Tuesday 18 April 201710:45 am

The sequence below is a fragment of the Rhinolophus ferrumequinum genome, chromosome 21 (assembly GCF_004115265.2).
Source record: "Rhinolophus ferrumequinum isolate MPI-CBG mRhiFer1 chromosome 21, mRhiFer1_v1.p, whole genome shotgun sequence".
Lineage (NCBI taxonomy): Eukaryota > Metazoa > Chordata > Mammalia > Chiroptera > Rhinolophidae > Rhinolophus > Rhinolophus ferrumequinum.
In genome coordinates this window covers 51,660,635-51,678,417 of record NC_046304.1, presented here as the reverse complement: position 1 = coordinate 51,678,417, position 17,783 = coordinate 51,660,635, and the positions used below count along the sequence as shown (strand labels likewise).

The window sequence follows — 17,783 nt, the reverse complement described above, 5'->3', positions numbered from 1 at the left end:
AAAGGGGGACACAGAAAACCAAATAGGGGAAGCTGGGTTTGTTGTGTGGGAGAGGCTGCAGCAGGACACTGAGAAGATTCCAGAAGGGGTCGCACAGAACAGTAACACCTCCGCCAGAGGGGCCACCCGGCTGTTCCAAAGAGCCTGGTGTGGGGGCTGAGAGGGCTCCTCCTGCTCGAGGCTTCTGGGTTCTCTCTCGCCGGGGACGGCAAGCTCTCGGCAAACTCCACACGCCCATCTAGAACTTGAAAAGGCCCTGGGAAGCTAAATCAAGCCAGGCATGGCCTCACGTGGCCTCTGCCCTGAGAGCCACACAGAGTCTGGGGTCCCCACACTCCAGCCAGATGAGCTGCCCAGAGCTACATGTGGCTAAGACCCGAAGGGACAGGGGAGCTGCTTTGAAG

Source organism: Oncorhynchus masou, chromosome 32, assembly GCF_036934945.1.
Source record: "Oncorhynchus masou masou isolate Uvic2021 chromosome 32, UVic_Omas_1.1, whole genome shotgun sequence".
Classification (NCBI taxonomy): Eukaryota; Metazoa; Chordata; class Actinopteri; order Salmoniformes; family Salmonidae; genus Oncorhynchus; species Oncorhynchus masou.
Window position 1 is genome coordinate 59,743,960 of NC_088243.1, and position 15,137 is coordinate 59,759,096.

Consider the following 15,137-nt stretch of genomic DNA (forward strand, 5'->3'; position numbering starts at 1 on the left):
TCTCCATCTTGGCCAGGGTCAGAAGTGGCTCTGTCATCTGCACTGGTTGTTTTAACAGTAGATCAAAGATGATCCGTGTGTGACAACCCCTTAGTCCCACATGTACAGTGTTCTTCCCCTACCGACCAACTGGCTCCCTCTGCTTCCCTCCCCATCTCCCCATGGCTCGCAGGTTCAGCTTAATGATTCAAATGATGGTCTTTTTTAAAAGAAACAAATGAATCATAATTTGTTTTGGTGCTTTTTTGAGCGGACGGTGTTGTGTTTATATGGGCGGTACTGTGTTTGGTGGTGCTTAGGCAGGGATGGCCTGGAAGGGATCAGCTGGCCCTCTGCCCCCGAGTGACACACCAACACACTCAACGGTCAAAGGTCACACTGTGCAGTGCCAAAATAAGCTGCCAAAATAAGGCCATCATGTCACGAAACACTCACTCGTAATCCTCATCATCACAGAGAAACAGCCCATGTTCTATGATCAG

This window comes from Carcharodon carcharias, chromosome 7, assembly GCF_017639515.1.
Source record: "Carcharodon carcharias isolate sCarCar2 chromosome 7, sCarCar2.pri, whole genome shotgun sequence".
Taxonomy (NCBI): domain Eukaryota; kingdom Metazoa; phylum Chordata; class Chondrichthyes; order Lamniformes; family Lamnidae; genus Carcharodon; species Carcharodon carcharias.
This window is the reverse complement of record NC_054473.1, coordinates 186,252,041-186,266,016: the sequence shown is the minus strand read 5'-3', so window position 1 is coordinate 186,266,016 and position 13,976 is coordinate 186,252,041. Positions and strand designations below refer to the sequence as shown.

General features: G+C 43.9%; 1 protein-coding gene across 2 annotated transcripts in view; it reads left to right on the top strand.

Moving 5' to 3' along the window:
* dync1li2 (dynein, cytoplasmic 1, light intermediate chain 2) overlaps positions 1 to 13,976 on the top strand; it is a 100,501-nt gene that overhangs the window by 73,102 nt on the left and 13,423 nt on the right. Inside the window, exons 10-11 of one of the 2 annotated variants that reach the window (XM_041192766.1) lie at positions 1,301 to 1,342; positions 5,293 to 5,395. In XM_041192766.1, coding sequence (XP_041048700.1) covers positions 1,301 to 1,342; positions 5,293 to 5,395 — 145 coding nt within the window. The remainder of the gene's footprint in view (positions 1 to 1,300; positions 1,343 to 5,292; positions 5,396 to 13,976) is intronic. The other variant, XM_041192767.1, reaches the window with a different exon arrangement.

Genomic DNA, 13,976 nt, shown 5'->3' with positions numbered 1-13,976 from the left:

In spite of the overwhelming assumption in the Arab world, that homosexuality never existed before Sodom and Gomorrah, historical and literary evidence suggests otherwise. Homosexuality was not alien to the first civilizations known to humanity—more importantly, it was not considered deviant. It came with its own cultural products, myths, and literature. The Quran says of homosexuality: “Will ye commit abomination such as no creature ever did before you?” Further, homosexuals are often referred to as the “people of Lot”, whose story appears in all three Abrahamic texts. Yet, it has been found that Ancient Egyptian society was familiar with homosexuality as a cultural norm and practice, manifested in various artifacts and historical evidence. Among these are mythical accounts, such as the struggle between the gods Horus and Set, as well as physical artifacts, such as surviving papyri, statues, and tombs, dating back to the different Egyptian dynasties. [h2]Permissible Lesbianism, Prohibited Adultery[/h2] Lesbianism was acknowledged in Ancient Egypt, though evidence of it is relatively sparse. A number of archaeologists have suggested that there is sexual symbolism in a number of scenes depicting women embracing, while others explicitly depict scenes of intimacy, particularly in the artifacts from Amarna. In much of Ancient Egyptian art, however, it is difficult to distinguish males from females, due to the androgynous features of the figures depicted. One passage in the Book of the Dead, written by a female author and dating back to 970 BCE, reads: “I never had sex with a woman in the temple.” This suggests that there was a degree of leniency toward lesbianism at the time, compared to the prevailing attitudes toward homosexual men. This particular passage, nonetheless, does not point to the prohibition of homosexuality or contempt for the receptive (“passive”) partner. Rather, it specifically refers to homosexual (lesbian) intercourse in the temple, which at the time served as the site of popular celebrations and rituals of fertility, in which sexual acts would unfold between men and women, in particular the temple prostitutes. Lesbianism is also mentioned in the Book of Dreams, which dates back to the later dynasties and was gathered from the Carlsberg papyrus. The papyrus depicts a woman admonishing another for having dreamt of engaging in sexual relations with a married woman. Various sources, including Egyptologist Cassia Spakoksa, point to the idea that the text forbids adultery, rather than lesbianism as a whole, suggesting that lesbianism was somewhat acceptable in Egyptian society. [h2]Homosexuality Among the Gods[/h2] Ancient Egyptian mythology includes the story of the conflict between Osiris, god of the afterlife and a symbol of good, with his brother Set, god of the desert, storms, violence, and chaos. Osiris and Set were said to have been born to the sky goddess Nut and the earth god Geb. The struggle between the two brother deities, who symbolised good and evil, is passed on to Osiris’ son Horus, born of his sister-wife Isis, goddess of health, marriage, and wisdom. After Set treacherously kills Osiris, Horus vows to avenge his father’s death and kill his uncle, with the support of his mother. However, vengeance would not be exacted without some homoerotic twists. In his study of sexuality in Ancient Egypt, archaeological researcher Mohamed Gamal states that throughout various stages of the struggle, Set plans to humiliate Horus by having intercourse with him, then scandalizing him in front of the divine court. In some papyri and inscriptions, set appears to be praising Horus’ behind, referring to him intimately and enjoining him to sleep with him. Isis instructed Horus to play along and follow him into bed. However, Horus did not allow Set to ejaculate inside him, instead catching his semen in his hands. Horus at first feigns a reconciliation with his uncle, then accepts an invitation to celebrate at his house. When night falls, Set orders a bed to be made for the both of them, planning to have intercourse with him; indeed, various artifacts affirm that they engaged in sexual intercourse. Set goes to the divine court, with the intention of humiliating Horus and having him exiled. [h2]The Murals and Tombs of Homosexuals[/h2] A couple of royal servants in the Fifth Dynasty, known as Niankhkhnum and Khnumhotep, were known to be brothers and lovers. It is said that their names translate to “lovers in the worldly life and the afterlife”, and that they served together as the head manicurists in the Palace of the King Nyuserre Ini. A number of Egyptologists and archaeologists believe them to be the first homosexual couple in recorded history, thus concluding that the culture at the time did not preclude homosexual relations. A depiction of the two of them in an intimate stance was found on the walls of their tomb, where they were buried side by side. [h2]Homosexuality in Pharaonic Culture[/h2] While evidence points to the fact that Ancient Egyptian society was largely accepting of male homosexuality, nonetheless, the receptive partner was viewed as inferior, while the active partner was celebrated and praised for his virility. In the myth of Horus and Set, Horus was not concerned with denying having had intercourse with his uncle, but with denying having been on the receiving end of the act. With the passing of time and the changes in ideology and beliefs, as traced in the artifacts from each era, the disdain for the receptive partner in a homosexual relationship grew. Eventually, Ancient Egyptians began using homophobic phrases in their insults and jokes. Mohamed Gamal supports this theory, stating: “In contemporary Egyptian society, in certain youth circles, particularly those in the tourism and hospitality industries, it is not shameful to admit having engaged in homosexual relations, so long as you are the active partner.” He traces these changes in ideology to the fact that Egypt was the center of a vast empire, thereby coming into contact with a number of different civilizations and cultures, which “perhaps disdained homosexuality, and therefore influenced Egyptian culture in that regard.” This was, of course, compounded by the advent of the Abrahamic faiths, which forbade homosexuality. Yet, despite the existing evidence, Ancient Egyptian history is often distorted to reflect the culture and mores of contemporary Egyptian or Arab society. In many cases, history or archaeology lecturers have considered such representations of homosexuality as offensive to their conceptions of history, thereby attempting to erase large swathes of antiquity.